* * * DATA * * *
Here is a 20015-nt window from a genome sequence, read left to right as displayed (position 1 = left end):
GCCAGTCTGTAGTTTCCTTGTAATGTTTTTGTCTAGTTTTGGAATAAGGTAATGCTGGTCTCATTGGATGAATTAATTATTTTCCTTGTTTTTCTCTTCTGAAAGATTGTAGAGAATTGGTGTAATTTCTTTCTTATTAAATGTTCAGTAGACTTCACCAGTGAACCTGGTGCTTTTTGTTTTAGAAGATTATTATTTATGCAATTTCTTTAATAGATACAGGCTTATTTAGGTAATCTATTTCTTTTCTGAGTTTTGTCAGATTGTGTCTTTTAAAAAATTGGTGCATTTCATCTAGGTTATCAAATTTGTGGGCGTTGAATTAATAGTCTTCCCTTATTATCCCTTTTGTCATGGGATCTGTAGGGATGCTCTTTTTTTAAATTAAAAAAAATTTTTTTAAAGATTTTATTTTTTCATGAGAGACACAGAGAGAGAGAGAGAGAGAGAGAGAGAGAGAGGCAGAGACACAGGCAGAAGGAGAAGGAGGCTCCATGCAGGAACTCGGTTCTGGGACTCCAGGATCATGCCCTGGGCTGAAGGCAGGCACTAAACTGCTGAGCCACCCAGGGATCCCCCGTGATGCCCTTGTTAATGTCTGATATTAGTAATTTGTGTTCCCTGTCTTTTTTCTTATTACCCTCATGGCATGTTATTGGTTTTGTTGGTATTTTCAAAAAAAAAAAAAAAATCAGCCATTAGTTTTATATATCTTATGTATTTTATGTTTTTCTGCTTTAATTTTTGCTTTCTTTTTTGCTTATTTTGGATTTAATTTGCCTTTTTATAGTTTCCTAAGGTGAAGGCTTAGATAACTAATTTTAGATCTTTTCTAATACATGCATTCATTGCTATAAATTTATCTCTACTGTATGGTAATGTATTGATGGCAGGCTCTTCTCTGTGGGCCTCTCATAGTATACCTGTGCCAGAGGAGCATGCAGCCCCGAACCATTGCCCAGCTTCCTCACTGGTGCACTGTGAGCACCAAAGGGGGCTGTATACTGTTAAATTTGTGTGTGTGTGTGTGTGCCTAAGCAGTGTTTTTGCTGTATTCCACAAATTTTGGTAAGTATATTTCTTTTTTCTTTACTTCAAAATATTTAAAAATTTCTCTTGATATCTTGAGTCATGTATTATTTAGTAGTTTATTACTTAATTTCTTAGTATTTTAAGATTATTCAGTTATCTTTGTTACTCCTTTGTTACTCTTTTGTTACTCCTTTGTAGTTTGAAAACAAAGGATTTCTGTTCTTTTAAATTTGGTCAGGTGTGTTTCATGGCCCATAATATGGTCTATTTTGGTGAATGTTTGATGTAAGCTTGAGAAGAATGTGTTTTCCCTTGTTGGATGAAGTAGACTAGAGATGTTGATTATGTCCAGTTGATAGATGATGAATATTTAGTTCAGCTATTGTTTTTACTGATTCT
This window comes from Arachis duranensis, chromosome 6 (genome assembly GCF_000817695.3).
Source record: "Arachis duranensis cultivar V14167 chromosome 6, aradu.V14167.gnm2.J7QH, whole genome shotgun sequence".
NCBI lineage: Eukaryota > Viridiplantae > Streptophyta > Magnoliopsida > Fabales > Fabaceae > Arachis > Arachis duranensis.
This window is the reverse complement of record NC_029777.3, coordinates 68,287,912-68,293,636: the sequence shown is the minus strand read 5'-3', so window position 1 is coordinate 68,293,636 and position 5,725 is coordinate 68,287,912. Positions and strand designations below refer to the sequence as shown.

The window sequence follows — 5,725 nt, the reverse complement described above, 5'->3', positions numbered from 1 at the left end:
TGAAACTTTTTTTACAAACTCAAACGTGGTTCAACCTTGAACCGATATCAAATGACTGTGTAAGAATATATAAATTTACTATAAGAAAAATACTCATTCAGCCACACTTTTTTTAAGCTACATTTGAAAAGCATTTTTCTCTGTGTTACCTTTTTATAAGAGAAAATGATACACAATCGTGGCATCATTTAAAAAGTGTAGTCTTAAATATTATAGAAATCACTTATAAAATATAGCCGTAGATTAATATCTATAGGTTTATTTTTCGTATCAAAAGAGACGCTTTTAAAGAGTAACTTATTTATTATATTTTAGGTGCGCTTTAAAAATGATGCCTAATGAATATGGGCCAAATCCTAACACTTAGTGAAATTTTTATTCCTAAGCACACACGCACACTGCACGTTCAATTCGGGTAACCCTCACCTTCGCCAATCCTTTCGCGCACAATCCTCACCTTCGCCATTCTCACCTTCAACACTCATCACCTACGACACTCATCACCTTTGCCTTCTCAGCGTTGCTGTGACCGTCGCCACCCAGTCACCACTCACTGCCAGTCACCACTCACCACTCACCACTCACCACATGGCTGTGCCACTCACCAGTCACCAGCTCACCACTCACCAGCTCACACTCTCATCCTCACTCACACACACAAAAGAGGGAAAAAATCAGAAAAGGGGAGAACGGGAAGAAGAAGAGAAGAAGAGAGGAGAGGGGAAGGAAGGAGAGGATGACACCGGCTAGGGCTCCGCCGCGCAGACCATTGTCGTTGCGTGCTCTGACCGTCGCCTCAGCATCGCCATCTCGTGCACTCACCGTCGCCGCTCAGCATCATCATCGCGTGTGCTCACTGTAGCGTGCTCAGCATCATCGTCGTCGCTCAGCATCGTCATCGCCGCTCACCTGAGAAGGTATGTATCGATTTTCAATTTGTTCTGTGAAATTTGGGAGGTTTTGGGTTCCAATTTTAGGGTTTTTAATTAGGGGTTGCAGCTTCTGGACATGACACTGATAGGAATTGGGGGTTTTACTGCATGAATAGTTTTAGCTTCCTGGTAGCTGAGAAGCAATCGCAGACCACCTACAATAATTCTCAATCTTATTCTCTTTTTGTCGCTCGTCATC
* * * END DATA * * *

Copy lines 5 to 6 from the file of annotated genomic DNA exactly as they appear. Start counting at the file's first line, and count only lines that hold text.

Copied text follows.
NCBI lineage: Eukaryota > Viridiplantae > Streptophyta > Magnoliopsida > Fabales > Fabaceae > Arachis > Arachis duranensis.
This window is the reverse complement of record NC_029777.3, coordinates 68,287,912-68,293,636: the sequence shown is the minus strand read 5'-3', so window position 1 is coordinate 68,293,636 and position 5,725 is coordinate 68,287,912. Positions and strand designations below refer to the sequence as shown.